When I first became a Product Owner my mentor (also my manager) told me to read Inspired: How To Create Products Customers Love by Marty Cagan. She was a fantastic mentor and an even better Product Manager, so I got the book.
The book is fantastic and wonderfully written: I highly recommend it if you’re a product person or interested in creating wonderful products. However this is not a review of the book so why am I writing about it? Well, in chapter 13 Marty writes about Product Principles or Deciding What’s Important and this book – especially that chapter – has helped me understand what’s important when creating products.
Product Principles? What are they?
Product Principles are beliefs and intentions that reflect your team’s values and vision. They provide direction and understanding to the team, and can also inspire product features.
The Product Manifesto sets out a prioritised list of principles, which is neither a list of features nor a certain version of the product; instead, it is the product as a whole. Product Manifestos bring the product team (and others) together and keep everyone focused.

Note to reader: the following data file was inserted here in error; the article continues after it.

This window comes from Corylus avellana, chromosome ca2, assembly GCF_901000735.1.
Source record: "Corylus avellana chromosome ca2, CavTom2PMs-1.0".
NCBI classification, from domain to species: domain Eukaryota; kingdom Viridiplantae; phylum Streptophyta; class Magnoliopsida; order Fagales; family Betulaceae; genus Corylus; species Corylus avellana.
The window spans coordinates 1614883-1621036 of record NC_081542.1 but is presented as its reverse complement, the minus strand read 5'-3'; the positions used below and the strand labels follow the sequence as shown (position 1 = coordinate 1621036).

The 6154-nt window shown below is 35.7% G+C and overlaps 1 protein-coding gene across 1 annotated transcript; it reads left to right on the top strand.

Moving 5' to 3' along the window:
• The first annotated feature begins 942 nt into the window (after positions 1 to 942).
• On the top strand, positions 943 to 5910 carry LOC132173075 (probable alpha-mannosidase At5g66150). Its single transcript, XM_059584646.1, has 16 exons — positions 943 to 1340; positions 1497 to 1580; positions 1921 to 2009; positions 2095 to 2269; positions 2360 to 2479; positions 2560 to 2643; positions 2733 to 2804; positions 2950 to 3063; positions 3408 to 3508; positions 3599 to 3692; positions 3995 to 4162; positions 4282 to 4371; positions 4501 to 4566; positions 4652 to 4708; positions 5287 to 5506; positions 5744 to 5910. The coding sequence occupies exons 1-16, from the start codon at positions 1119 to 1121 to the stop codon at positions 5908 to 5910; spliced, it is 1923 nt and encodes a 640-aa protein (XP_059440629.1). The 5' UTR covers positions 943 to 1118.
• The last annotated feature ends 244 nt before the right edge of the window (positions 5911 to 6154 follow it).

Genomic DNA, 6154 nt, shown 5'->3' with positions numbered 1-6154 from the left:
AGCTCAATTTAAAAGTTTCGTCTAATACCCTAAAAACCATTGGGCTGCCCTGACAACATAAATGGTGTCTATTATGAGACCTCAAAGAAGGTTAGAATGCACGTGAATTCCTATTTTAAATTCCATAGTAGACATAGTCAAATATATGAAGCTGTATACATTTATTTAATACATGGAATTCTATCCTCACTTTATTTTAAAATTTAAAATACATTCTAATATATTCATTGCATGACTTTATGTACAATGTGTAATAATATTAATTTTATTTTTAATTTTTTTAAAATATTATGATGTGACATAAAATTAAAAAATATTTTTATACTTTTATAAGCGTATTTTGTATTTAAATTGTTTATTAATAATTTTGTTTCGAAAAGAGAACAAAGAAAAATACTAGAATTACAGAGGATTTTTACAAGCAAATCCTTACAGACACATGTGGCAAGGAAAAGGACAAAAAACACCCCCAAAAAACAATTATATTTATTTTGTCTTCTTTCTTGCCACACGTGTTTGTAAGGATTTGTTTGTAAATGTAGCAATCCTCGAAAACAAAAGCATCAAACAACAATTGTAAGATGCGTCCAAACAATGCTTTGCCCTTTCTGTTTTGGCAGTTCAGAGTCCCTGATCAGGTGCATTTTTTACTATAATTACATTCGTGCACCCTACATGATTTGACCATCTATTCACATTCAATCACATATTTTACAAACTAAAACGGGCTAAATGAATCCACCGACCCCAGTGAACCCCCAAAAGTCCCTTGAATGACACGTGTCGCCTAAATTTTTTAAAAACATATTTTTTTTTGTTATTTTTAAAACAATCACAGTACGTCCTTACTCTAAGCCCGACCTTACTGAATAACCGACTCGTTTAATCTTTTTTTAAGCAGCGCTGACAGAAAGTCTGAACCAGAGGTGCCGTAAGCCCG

Let’s go through some “gotchas”:
- Product principles are not the same as design principles; a design principle could be: Hierarchy: helps the user navigate your design; a product principle could be: Community: we believe that community is the most important part of our product.
- Principles should be specific – don’t say “Must be reliable,” no one sets out to create unreliable products.
- The creation and prioritisation of product principles should include the whole product team; this is not a product-manager-only task.
- Don’t set more than ten product principles for your product; aim for less than eight.
How will this help me build better products?
First, your product principles should provide direction and guidance to the product team, enabling them to focus on developing inspiring features for your product.
Second, they should help reduce conflicts when developing new product features.
Imagine you’re developing a new app feature allowing people to buy and sell bikes. The feature makes it easier by only asking for a photo, the price and name of the bike. But there’s a problem: half the team thinks this idea is amazing, the other half think it’s terrible.
So you spend time debating who’s right, and whatever the decision half the team will be disappointed. This is not uncommon in product development, but having a set of prioritised principles will help. For example, if the top principle in your product manifest is to help users to sell their bike as quickly as possible then the argument is already over.
A good example of a product manifesto can be found here.